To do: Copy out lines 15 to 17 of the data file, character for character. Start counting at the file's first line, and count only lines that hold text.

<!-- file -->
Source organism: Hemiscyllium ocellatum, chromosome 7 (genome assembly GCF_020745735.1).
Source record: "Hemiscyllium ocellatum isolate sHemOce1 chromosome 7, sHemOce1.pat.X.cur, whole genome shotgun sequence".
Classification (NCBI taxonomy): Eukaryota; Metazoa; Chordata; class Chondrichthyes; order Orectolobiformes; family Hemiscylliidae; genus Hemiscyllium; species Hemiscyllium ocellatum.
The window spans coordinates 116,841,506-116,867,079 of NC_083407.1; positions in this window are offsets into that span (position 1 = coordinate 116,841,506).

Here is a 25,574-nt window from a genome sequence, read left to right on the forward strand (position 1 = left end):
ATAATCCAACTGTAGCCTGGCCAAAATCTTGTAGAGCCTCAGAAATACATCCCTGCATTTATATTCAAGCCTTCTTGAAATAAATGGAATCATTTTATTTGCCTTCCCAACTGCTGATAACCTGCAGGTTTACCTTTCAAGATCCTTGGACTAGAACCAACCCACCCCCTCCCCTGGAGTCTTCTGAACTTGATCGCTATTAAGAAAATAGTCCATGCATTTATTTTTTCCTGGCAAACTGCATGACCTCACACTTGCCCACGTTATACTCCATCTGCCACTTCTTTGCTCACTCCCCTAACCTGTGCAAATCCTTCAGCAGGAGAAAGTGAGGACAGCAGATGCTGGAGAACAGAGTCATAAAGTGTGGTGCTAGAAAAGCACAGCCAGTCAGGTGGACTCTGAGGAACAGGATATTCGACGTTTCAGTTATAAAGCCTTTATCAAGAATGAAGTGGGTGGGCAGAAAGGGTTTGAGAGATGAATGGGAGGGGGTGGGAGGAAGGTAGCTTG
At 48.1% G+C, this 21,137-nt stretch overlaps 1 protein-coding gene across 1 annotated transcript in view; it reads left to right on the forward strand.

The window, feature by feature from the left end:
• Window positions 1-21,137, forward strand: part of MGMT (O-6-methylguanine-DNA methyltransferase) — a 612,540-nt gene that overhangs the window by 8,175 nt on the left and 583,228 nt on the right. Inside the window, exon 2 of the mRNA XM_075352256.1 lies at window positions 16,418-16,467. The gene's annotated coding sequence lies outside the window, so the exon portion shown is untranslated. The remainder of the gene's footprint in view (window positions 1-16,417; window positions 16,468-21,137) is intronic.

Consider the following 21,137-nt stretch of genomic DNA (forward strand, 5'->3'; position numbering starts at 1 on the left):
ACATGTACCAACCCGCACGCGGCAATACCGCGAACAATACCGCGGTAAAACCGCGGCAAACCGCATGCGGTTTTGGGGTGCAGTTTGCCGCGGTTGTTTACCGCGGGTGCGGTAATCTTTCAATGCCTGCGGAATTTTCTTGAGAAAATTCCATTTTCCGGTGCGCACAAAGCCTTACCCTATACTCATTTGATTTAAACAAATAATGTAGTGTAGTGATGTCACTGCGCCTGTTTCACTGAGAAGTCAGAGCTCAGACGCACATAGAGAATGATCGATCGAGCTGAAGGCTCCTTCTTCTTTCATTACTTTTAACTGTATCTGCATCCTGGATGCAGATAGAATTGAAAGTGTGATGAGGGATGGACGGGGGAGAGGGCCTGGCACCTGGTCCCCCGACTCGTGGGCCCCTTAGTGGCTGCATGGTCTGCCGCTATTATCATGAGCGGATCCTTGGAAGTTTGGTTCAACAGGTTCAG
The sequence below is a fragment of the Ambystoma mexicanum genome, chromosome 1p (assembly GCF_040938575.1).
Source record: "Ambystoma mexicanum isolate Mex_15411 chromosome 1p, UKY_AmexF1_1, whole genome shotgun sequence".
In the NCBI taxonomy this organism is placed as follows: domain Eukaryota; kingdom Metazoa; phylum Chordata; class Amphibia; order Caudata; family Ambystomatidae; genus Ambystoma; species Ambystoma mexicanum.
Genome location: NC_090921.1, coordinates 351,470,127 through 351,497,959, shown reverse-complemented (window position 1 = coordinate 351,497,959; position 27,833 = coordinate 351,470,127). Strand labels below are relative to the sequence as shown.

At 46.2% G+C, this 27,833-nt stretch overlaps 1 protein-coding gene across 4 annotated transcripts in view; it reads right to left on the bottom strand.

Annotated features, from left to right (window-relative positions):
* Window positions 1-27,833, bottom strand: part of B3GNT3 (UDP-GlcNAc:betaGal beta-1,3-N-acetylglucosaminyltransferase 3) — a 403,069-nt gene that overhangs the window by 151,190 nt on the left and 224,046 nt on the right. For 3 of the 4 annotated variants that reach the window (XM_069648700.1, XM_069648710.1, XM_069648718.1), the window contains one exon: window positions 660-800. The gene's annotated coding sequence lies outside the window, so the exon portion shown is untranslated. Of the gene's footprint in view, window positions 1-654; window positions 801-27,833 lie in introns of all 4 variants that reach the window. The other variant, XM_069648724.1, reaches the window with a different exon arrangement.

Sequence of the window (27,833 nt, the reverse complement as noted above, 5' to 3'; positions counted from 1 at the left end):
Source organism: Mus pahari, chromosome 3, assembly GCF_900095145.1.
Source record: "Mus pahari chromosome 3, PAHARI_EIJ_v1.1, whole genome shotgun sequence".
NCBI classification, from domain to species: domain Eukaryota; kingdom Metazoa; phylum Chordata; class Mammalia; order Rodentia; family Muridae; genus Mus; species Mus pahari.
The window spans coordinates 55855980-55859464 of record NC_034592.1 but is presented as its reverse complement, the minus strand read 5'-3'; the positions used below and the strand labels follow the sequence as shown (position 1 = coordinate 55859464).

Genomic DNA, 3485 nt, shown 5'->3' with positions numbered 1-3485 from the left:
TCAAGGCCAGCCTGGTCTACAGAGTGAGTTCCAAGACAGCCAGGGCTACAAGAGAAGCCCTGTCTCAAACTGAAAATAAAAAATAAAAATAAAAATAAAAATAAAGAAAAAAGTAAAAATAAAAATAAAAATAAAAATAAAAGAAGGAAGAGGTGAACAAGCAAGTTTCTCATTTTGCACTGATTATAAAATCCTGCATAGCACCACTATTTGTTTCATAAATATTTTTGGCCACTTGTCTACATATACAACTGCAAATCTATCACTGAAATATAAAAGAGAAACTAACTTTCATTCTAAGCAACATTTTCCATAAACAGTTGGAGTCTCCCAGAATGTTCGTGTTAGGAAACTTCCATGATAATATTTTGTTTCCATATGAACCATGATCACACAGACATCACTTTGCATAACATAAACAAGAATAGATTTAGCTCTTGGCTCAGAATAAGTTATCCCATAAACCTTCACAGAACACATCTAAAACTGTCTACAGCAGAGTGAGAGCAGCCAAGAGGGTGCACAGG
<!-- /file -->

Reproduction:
Genome location: NC_090921.1, coordinates 351,470,127 through 351,497,959, shown reverse-complemented (window position 1 = coordinate 351,497,959; position 27,833 = coordinate 351,470,127). Strand labels below are relative to the sequence as shown.

At 46.2% G+C, this 27,833-nt stretch overlaps 1 protein-coding gene across 4 annotated transcripts in view; it reads right to left on the bottom strand.

Annotated features, from left to right (window-relative positions):